The amendment of the CLP Regulation (EU Regulation (EC) No. 1272/2008 on classification, labelling and packaging of substances and mixtures) provides for a new identifier on products that contain hazardous mixtures. The first deadline for ensuring conformity expired on 1st January 2021. From that date onwards, product labels must contain a Unique Formula Identifier (UFI) code - a special 16-digit alphanumeric code - to declare the precise composition of the mixture.
This article provides an introduction to the new regulation and important information on the UFI code.
A summary of the CLP Regulation:
According to the CLP Regulation, manufacturers, importers and downstream users of products that contain hazardous mixtures must add a UFI code to their product labels.
The CLP Regulation is valid in the European Economic Area (EEA). This includes all 27 member states as well as Norway, Iceland, Liechtenstein and Switzerland – additional special regulations apply for the latter.
What is the UFI (Unique Formula Identifier)?
The UFI code helps to clearly identify a hazardous mixture, which enables poison centres to provide necessary first aid and advice sooner by establishing
a direct and unique link between the mixture that is put on the market and the associated safety information.
UFI codes are always encrypted forms of data, meaning that unauthorised third parties cannot obtain information on the composition of the mixture. Suppliers can therefore pass the code down the supply chain without any concerns.
This code is linked to a central database that contains safety information on every hazardous mixture. The opportunities provided by the variable online printing of the code in production lines increases the flexibility, versatility and reliability of production and the manufacturer’s processes.
When and where is a UFI code applied?
The CLP Regulation stipulates that the UFI code must be added to the product label and the safety data sheet. The UFI code must be printed in a clearly visible position on the label (e.g. near the barcode or the hazard pictograms). However, some products – especially in industrial plants – do not have a product label, in which case the UFI code must be indicated in the safety data sheet. In this case, directly labelling a product without a label is not mandatory, but can be implemented on a voluntary basis.
Please note, we are currently awaiting clarification as to whether the UFI code can also be added near the label if there is not enough space on the label itself.
If the product label contains a hazard pictogram representing a hazard to humans, the UFI must be stated on the label or in the safety data sheet.
It is important to note that the UFI code always relates to the mixture contained in the product. For example, the UFI code does not need to be changed if the brand name or product label changes.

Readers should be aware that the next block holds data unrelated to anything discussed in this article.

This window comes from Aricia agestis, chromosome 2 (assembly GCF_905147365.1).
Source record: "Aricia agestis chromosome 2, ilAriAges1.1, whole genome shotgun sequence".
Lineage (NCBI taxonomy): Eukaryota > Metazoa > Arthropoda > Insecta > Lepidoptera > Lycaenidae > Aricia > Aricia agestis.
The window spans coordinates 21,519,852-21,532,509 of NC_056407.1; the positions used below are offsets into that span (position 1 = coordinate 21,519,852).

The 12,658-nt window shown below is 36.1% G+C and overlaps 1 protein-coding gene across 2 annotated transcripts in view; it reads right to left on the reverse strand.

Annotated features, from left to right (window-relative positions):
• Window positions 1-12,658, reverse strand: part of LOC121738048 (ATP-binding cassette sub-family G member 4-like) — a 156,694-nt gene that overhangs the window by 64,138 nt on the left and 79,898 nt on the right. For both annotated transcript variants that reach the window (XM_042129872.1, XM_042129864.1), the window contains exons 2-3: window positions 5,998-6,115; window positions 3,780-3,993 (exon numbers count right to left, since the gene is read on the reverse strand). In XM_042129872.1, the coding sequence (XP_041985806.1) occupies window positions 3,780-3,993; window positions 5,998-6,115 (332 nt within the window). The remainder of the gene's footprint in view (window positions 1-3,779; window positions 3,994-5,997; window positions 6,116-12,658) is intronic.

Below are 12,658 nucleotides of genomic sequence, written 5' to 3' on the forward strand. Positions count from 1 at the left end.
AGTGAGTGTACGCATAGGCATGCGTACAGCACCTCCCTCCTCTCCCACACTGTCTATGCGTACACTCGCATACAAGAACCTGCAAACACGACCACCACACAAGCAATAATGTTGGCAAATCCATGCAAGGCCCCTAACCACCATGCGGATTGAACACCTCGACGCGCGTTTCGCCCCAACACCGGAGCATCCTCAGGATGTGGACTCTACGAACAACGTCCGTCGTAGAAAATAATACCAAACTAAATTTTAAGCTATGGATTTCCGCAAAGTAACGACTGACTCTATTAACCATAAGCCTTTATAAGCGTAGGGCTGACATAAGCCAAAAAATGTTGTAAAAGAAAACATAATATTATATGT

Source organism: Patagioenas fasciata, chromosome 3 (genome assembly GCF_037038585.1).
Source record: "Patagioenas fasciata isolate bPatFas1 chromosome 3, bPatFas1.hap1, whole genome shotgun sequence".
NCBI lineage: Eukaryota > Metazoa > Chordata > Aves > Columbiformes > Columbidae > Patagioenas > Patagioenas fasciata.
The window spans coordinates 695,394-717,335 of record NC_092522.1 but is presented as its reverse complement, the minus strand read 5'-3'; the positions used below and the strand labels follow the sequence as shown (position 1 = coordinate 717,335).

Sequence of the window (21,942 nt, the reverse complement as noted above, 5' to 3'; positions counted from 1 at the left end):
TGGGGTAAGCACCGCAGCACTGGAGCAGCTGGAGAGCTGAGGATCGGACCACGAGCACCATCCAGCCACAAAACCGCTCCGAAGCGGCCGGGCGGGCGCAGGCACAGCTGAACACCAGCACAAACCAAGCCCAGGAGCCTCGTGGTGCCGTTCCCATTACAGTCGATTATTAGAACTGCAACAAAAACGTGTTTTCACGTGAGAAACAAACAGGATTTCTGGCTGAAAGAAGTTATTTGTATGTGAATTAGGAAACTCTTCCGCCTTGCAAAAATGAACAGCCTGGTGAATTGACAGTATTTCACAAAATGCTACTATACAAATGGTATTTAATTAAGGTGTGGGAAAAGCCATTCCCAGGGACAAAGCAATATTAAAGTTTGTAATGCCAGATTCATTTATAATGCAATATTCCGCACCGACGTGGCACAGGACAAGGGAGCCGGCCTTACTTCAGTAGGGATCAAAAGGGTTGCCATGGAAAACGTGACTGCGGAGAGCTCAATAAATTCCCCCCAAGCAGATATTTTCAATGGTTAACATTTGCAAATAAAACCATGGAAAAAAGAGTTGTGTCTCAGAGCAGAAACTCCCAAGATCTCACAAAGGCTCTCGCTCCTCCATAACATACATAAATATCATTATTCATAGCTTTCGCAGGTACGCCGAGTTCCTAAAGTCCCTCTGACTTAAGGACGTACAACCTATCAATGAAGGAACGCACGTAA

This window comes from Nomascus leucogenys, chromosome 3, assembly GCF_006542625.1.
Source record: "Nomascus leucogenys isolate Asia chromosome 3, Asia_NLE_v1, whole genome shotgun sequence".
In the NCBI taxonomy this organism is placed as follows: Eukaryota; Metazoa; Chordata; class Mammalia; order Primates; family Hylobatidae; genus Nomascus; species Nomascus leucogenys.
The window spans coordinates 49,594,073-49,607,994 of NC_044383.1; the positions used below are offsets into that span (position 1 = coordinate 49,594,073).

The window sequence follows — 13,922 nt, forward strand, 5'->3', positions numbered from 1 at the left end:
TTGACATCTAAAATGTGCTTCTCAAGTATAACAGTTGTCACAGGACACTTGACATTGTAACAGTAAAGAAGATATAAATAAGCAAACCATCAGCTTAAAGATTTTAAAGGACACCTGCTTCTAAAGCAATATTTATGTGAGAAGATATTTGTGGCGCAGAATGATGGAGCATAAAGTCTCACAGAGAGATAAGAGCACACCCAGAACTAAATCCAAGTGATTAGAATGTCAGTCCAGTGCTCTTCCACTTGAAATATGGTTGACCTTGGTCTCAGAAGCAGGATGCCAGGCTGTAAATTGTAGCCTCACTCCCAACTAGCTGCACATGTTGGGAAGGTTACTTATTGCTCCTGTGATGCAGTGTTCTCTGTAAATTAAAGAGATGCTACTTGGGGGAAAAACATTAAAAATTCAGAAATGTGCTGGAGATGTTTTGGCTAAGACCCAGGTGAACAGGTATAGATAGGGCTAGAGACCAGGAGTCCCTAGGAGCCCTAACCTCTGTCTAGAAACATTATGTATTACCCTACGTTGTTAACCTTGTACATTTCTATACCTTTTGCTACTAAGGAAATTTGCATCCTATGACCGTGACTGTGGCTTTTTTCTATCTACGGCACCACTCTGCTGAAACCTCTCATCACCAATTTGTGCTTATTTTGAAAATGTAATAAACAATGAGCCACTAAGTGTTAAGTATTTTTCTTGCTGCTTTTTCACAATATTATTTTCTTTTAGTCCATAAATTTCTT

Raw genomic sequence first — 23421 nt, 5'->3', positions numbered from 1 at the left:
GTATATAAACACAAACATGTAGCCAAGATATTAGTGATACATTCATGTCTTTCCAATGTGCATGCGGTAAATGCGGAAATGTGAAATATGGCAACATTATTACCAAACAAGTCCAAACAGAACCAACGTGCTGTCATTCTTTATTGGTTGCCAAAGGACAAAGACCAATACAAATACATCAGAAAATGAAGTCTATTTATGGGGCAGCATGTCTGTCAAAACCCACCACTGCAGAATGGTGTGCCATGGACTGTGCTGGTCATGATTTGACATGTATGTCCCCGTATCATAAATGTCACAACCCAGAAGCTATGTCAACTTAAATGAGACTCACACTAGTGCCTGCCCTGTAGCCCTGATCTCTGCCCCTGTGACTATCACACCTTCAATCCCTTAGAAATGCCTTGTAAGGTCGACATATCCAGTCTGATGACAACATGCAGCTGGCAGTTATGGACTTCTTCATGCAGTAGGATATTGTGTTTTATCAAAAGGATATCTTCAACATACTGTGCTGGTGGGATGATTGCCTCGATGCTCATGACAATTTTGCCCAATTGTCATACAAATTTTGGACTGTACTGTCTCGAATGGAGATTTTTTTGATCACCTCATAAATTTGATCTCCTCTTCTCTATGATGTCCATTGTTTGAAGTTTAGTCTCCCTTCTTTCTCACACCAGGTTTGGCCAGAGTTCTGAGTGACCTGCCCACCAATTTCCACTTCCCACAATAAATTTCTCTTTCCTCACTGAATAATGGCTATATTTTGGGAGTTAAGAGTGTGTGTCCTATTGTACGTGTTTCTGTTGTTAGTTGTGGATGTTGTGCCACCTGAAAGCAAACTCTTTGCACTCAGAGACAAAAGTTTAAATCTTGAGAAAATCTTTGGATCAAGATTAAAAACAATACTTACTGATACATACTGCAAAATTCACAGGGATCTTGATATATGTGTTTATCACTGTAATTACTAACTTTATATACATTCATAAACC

The same is not true if the composition of the mixture is altered. In this case, a new UFI code is required and the changes need to be communicated to the relevant bodies. This is also necessary if the composition of a supplied mixture changes.
A hazardous mixture can also have multiple UFI codes. For example, if products A and B contain the same mixture, each “commercial product” needs to have its own UFI. The same UFI code cannot be valid for several mixtures.
Content and structure of the UFI code
The legislation provides clear specifications for the structure of the UFI code:
the 16-digit alphanumeric code consists of a formulation number, which defines the contents and the composition of the mixture, and the company’s value added tax (VAT) identification number. If no VAT identification number is available, a unique, notional VAT ID is created.
Central database for generating and managing the UFI code - the European Chemicals Agency (ECHA) is responsible for the central administration of the UFI codes. As an EU authority, the ECHA is responsible for the technical, scientific and administrative aspects of the registration, evaluation and approval of chemicals within the scope of the CLP Regulation. To generate the UFI code, the ECHA provides an online UFI generator, which can be accessed by manufacturers. The UFI codes must be communicated to the ECHA together with the assigned mixture to enable them to be officially registered. Any subsequent changes to the composition or concentration of the mixture must be communicated to the ECHA and the entire supply chain.
Deadlines specified in the CLP Regulation
The deadlines for complying with the requirements are as follows:
- 1stJanuary 2021: new hazardous mixtures that are supplied to consumers, e.g. drain cleaner, insect killer
- 1stJanuary 2021: new hazardous mixtures for commercial use. E.g. craftsperson’s businesses, businesses with no resales
- 1stJanuary 2024: new hazardous mixtures for industrial use, e.g. raw material suppliers
- 1stJanuary 2025: existing hazardous mixtures that are already registered and available on the market.
Applying the UFI code
Different technologies are available for applying the UFI code to your product depending on your production environment and the product to be labelled. For instance, the UFI code can be retrospectively printed onto an existing label/packaging design or integrated into the label production at an earlier stage. We have provided a summary of suitable coding technologies in our blog on implementing the EU CLP Regulation.
Please get in touch to discuss how Domino’s product range can assist in assigning your UFI codes.
“Please note: In case there is no space for the UFI-Code on the label itself it can be applied close to it on the product directly.
If the label displays one of the following hazardous signs the UFI needs to be printed on the label, close to it or in the safety data sheet.”